The White House believes that bringing Iran in from the cold, and even partnering with Tehran in Iraq and Syria to fight the Islamic State, will help normalize the regime. Then Washington will be able to cold-bloodedly balance Iran against traditional U.S. allies like Israel and Saudi Arabia. Moreover, a “normalized” Iran will allow the White House to continue to draw down in the Middle East, a region that seems to have little love for Americans no matter how much blood we shed or money we spend—and one that from Obama’s perspective has never done him anything but political harm.
The way he sees it, now’s the time to get out of the Middle East. Above all, we no longer have the same Cold War vital interest in Persian Gulf energy that kept us policing the Strait of Hormuz for decades. We might not be energy independent, but America’s energy revolution means that we’re moving toward being much less dependent on foreigners’ energy. Once he restores ties to Tehran, as he’s just done with Havana, Obama no doubt believes he’ll have a free hand to “focus on nation-building here at home,” as he likes to say.
12:01 PM, Dec 17, 2014 • By ELLIOTT ABRAMS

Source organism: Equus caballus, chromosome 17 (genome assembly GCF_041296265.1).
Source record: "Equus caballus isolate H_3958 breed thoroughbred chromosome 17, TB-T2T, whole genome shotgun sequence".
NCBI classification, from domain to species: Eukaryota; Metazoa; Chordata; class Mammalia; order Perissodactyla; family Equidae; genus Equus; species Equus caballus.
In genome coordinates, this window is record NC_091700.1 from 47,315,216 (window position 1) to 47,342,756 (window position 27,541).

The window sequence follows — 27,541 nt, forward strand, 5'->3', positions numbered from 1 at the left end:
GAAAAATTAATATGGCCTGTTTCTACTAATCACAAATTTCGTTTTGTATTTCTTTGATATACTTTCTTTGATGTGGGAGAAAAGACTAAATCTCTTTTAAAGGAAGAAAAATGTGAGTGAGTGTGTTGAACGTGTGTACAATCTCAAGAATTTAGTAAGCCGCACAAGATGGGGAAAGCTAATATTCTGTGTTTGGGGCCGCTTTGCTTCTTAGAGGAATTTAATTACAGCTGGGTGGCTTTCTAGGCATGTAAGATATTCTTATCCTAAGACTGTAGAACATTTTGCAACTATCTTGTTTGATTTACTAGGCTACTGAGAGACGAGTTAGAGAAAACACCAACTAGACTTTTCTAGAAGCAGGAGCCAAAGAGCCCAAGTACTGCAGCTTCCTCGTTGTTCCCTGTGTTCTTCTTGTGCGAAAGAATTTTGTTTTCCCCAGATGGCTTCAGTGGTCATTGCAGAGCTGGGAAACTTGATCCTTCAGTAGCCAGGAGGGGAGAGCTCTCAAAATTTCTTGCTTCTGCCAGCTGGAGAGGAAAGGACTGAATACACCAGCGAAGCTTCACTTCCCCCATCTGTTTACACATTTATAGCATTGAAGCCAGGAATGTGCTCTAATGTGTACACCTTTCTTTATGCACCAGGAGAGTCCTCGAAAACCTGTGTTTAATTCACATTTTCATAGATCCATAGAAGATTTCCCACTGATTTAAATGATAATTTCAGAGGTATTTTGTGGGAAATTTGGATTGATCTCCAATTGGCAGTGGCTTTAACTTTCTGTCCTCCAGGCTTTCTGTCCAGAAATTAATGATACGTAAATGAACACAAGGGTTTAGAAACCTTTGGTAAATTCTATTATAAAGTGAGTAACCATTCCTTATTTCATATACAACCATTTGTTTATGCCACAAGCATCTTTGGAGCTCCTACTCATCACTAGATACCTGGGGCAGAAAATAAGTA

Imagine for a moment that you are a Saudi, Emirati, Jordanian, or Israeli. Your main national security worry these days is Iran—Iran’s rise, its nuclear program, its troops fighting in Iraq and Syria, its growing influence from Yemen through Iraq and Syria to Lebanon.
The evolution of Ali Khamenei from sensitive lover of Western literature to enforcer of Islamic revolutionary orthodoxyDec 22, 2014, Vol. 20, No. 15 • By ALI ALFONEH and REUEL MARC GERECHT
The Blind Man’s friend: Don’t suffer because of the past. You censored books for the sake of God. . . . What is
it you are taking?
The Blind Man: Valium. I’m taking it to forget everything, even God.
12:10 PM, Dec 8, 2014 • By LEE SMITH
Bret Stephens is the Wall Street Journal’s Pulitzer Prize winning foreign affairs columnist. He is also author of a new book, America in Retreat: The New Isolationism and the Coming World Disorder, detailing the Obama administration’s foreign policy blunders. Recently I spoke with Stephens about his book, how this White House has caused trouble for America abroad, and if there’s hope on the horizon.
Lee Smith: Is retreat a choice?
10:01 AM, Dec 8, 2014 • By DANIEL HALPER
Foreign Policy reports that the U.S. believes Iran is cheating on U.N. nuclear sanctions. "The United States has privately accused Iran of going on an international shopping spree to acquire components for a heavy-water reactor that American officials have long feared could be used in the production of nuclear weapons-grade plutonium," reports Colum Lynch.
Dec 15, 2014, Vol. 20, No. 14 • By THE SCRAPBOOK
It's heartening these days to see an outbreak of bipartisan seriousness, given how rare those instances have become. Herewith some excerpts from a statement delivered by Bob Menendez, the Democratic chairman of the Senate Foreign Relations Committee, at the committee’s December 3 hearing on “Dismantling Iran’s Nuclear Weapons Program,” which The Scrapbook enthusiastically cosigns: